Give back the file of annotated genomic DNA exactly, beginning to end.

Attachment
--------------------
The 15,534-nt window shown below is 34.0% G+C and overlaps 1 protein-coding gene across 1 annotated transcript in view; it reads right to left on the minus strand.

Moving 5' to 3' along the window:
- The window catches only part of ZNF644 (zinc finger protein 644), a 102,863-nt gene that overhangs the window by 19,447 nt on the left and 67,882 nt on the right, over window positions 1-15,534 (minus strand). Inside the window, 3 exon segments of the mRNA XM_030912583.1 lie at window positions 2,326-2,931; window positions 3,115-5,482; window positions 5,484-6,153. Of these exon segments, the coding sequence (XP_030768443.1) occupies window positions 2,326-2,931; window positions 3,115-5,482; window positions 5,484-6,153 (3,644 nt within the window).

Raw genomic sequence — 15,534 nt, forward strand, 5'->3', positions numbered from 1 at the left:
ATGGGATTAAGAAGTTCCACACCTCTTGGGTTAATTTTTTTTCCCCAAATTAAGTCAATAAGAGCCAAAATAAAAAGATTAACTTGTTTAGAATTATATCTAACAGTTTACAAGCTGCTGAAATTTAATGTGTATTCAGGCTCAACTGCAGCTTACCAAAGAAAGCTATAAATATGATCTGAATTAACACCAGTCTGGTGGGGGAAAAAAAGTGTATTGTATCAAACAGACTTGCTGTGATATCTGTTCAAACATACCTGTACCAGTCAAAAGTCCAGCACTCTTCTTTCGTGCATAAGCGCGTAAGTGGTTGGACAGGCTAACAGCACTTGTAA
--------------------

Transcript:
The 15,534-nt window shown below is 34.0% G+C and overlaps 1 protein-coding gene across 1 annotated transcript in view; it reads right to left on the minus strand.

Moving 5' to 3' along the window:
- The window catches only part of ZNF644 (zinc finger protein 644), a 102,863-nt gene that overhangs the window by 19,447 nt on the left and 67,882 nt on the right, over window positions 1-15,534 (minus strand). Inside the window, 3 exon segments of the mRNA XM_030912583.1 lie at window positions 2,326-2,931; window positions 3,115-5,482; window positions 5,484-6,153. Of these exon segments, the coding sequence (XP_030768443.1) occupies window positions 2,326-2,931; window positions 3,115-5,482; window positions 5,484-6,153 (3,644 nt within the window).

Raw genomic sequence — 15,534 nt, forward strand, 5'->3', positions numbered from 1 at the left:
ATGGGATTAAGAAGTTCCACACCTCTTGGGTTAATTTTTTTTCCCCAAATTAAGTCAATAAGAGCCAAAATAAAAAGATTAACTTGTTTAGAATTATATCTAACAGTTTACAAGCTGCTGAAATTTAATGTGTATTCAGGCTCAACTGCAGCTTACCAAAGAAAGCTATAAATATGATCTGAATTAACACCAGTCTGGTGGGGGAAAAAAAGTGTATTGTATCAAACAGACTTGCTGTGATATCTGTTCAAACATACCTGTACCAGTCAAAAGTCCAGCACTCTTCTTTCGTGCATAAGCGCGTAAGTGGTTGGACAGGCTAACAGCACTTGTAA